[dih-sid-uh-rey-tuh, -rah-, -zid-]

"Desiderata" (Latin for "desired things", plural of desideratum) is an inspirational prose poem about attaining happiness in life. It was first copyrighted in 1927 by Max Ehrmann.

In the 1960s, it was widely circulated without attribution to Ehrmann, sometimes with the claim that it was found in Saint Paul's Church, Baltimore, Maryland, and that it had been written in 1692 (the year of the founding of Saint Paul's). Nevertheless, the estate of Ehrmann has kept various editions of the work in print. A spoken-word recording of the essay was made by Les Crane and reached #8 on the Billboard magazine charts in late 1971.

At least one court case has held the poem to be forfeited to the public domain because of distribution during and before World War II, but other cases have ruled that the assignee, through Ehrmann's heirs, holds the purchased copyright.


The author is Max Ehrmann, a poet and lawyer from Terre Haute, Indiana, who lived from 1872 to 1945. It has been reported that Desiderata was inspired by an urge that Ehrmann wrote about in his diary:

I should like, if I could, to leave a humble gift -- a bit of chaste prose that had caught up some noble moods.

Around 1959, the Rev. Frederick Kates, the rector of Saint Paul's Church in Baltimore, Maryland, used the poem in a collection of devotional materials he compiled for his congregation. (Some years earlier he had come across a copy of Desiderata.) At the top of the handout was the notation, "Old Saint Paul's Church, Baltimore A.D. 1692."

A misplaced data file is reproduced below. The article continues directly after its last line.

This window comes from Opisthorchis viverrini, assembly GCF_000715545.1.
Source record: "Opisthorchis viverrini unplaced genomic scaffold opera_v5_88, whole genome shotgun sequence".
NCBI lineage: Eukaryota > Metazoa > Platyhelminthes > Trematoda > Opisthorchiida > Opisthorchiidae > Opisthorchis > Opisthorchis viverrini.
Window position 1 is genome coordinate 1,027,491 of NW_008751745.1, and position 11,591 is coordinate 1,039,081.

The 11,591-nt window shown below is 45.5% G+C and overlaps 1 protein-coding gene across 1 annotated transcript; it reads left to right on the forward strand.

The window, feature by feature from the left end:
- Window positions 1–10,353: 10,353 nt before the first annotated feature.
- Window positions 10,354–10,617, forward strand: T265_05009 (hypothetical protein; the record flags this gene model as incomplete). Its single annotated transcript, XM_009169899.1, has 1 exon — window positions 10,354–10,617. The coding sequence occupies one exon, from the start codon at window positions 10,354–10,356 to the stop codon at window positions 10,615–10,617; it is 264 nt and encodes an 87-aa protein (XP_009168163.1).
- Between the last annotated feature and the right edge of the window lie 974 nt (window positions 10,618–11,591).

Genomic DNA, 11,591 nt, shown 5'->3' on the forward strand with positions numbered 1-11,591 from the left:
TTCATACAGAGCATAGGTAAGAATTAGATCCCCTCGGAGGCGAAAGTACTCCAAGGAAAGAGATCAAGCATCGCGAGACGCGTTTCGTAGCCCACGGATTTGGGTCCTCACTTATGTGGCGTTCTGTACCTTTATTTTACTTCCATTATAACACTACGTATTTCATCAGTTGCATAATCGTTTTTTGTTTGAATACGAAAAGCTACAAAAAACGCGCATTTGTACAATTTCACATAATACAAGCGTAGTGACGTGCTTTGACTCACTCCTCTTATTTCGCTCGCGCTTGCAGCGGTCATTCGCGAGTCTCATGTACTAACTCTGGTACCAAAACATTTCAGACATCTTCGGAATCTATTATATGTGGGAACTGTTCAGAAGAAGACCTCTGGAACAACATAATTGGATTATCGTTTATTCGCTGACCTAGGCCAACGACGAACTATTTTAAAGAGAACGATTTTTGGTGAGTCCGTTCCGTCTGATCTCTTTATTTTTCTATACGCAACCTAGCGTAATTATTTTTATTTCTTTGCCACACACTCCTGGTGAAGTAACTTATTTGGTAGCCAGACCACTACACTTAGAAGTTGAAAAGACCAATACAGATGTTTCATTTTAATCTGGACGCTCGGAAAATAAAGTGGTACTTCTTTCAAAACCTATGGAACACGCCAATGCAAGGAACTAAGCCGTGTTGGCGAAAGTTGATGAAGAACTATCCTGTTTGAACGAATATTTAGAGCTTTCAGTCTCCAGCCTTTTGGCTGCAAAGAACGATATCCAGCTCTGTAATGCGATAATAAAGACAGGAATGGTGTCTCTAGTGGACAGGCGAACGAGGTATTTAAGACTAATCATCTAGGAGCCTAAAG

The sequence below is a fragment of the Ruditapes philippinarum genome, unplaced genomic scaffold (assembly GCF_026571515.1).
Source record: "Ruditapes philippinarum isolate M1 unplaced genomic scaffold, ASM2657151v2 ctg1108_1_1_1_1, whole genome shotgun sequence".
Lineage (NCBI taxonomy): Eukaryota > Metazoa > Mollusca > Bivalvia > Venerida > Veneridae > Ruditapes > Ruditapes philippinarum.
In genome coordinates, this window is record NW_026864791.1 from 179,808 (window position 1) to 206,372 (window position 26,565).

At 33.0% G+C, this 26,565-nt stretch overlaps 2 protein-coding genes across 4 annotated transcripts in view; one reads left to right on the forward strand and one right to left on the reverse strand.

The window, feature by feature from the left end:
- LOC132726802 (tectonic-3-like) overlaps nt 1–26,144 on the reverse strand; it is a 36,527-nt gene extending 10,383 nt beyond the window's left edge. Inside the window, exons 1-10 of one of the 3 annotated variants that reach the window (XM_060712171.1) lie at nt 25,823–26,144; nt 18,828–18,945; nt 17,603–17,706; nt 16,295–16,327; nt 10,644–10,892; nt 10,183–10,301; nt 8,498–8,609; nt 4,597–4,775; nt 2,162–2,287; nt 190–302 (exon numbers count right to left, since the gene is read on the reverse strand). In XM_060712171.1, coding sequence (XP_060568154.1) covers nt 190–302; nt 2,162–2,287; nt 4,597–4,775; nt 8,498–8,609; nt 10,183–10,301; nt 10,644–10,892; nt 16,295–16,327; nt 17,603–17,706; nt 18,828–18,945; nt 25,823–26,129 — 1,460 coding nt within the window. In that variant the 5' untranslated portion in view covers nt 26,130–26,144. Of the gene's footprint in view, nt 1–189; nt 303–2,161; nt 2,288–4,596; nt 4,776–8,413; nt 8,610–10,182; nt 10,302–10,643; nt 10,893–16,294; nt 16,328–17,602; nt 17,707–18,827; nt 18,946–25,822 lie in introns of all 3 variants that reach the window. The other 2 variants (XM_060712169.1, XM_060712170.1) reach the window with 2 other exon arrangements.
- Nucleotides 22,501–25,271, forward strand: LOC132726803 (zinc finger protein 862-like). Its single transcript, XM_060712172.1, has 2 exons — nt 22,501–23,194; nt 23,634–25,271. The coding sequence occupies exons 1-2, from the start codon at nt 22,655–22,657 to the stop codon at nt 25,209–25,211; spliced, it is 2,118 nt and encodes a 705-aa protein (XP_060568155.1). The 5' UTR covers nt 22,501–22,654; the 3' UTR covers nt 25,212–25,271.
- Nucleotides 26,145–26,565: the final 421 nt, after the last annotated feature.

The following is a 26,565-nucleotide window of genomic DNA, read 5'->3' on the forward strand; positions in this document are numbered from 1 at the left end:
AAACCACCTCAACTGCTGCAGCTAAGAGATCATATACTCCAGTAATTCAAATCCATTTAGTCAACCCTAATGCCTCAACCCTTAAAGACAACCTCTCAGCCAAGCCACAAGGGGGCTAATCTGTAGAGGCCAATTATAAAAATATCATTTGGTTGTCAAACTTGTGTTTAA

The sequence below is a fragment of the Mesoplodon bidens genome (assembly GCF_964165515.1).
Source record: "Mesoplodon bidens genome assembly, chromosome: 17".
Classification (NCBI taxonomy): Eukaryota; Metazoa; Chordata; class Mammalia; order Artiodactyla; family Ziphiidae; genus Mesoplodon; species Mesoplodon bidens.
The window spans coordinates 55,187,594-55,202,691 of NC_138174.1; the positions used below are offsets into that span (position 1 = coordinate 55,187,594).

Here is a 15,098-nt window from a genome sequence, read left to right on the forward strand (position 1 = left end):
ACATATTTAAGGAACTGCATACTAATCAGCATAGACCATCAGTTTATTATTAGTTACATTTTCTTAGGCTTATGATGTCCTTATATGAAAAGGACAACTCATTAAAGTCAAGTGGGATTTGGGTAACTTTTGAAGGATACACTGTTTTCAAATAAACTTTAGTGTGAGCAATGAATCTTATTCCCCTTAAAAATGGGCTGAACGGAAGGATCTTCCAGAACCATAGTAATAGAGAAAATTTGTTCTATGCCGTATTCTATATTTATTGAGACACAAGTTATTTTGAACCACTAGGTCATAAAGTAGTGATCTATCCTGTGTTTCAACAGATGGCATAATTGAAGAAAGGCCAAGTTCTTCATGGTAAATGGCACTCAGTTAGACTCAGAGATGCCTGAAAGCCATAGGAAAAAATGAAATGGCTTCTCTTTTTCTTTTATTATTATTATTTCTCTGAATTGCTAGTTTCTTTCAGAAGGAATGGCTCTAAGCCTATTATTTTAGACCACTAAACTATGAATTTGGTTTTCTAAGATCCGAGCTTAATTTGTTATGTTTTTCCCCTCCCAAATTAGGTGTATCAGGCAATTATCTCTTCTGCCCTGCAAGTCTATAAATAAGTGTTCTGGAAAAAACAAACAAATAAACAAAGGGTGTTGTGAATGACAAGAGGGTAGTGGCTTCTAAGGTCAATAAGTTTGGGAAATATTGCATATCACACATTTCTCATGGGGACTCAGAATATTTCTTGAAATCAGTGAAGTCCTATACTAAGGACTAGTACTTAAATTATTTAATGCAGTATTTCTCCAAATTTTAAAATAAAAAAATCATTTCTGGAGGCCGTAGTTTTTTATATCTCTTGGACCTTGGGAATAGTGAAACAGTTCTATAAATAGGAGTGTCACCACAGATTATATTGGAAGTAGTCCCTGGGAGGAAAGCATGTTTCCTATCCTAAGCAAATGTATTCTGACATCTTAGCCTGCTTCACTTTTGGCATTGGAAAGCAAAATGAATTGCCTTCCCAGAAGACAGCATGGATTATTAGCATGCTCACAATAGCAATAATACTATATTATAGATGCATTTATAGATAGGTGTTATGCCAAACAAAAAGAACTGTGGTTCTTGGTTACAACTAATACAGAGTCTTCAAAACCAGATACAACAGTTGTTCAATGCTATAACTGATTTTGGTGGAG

As the material was handed from one friend to another, the authorship became clouded. Copies with the "Old Saint Paul's Church" notation were printed and distributed liberally in the years that followed. It is perhaps understandable that a later publisher would interpret this notation as meaning that the poem itself was found in Old Saint Paul's Church, and that it had been written in 1692. This notation no doubt added to the charm and historic appeal of the poem, despite the fact that the actual language in the poem suggests a more modern origin. The poem was popular prose for the various spiritual movements of the 1960s and 70s.

When Adlai Stevenson died in 1965, a guest in his home found a copy of Desiderata near his bedside and discovered that Stevenson had planned to use it in his Christmas cards. The publicity that followed gave widespread fame to the poem, as well as the mistaken relationship to Saint Paul's Church.

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